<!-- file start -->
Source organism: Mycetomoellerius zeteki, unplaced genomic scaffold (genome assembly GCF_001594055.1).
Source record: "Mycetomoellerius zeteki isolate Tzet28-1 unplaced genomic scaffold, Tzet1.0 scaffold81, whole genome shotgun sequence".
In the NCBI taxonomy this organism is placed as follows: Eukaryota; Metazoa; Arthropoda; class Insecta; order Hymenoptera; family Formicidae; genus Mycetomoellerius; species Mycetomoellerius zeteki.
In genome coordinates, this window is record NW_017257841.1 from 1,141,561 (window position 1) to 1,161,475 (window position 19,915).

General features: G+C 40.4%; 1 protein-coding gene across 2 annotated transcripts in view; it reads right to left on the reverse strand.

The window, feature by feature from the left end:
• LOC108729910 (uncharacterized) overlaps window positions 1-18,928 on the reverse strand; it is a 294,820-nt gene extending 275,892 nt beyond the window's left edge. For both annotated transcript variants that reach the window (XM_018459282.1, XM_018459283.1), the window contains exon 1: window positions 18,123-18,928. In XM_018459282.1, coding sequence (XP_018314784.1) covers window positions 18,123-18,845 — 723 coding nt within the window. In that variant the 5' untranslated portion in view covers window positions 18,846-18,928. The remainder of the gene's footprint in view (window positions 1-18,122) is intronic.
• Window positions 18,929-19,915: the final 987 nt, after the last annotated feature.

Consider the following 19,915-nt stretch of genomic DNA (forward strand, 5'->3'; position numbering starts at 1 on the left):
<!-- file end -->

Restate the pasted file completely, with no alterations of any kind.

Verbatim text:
Source organism: Mycetomoellerius zeteki, unplaced genomic scaffold (genome assembly GCF_001594055.1).
Source record: "Mycetomoellerius zeteki isolate Tzet28-1 unplaced genomic scaffold, Tzet1.0 scaffold81, whole genome shotgun sequence".
In the NCBI taxonomy this organism is placed as follows: Eukaryota; Metazoa; Arthropoda; class Insecta; order Hymenoptera; family Formicidae; genus Mycetomoellerius; species Mycetomoellerius zeteki.
In genome coordinates, this window is record NW_017257841.1 from 1,141,561 (window position 1) to 1,161,475 (window position 19,915).

General features: G+C 40.4%; 1 protein-coding gene across 2 annotated transcripts in view; it reads right to left on the reverse strand.

The window, feature by feature from the left end:
• LOC108729910 (uncharacterized) overlaps window positions 1-18,928 on the reverse strand; it is a 294,820-nt gene extending 275,892 nt beyond the window's left edge. For both annotated transcript variants that reach the window (XM_018459282.1, XM_018459283.1), the window contains exon 1: window positions 18,123-18,928. In XM_018459282.1, coding sequence (XP_018314784.1) covers window positions 18,123-18,845 — 723 coding nt within the window. In that variant the 5' untranslated portion in view covers window positions 18,846-18,928. The remainder of the gene's footprint in view (window positions 1-18,122) is intronic.
• Window positions 18,929-19,915: the final 987 nt, after the last annotated feature.

Consider the following 19,915-nt stretch of genomic DNA (forward strand, 5'->3'; position numbering starts at 1 on the left):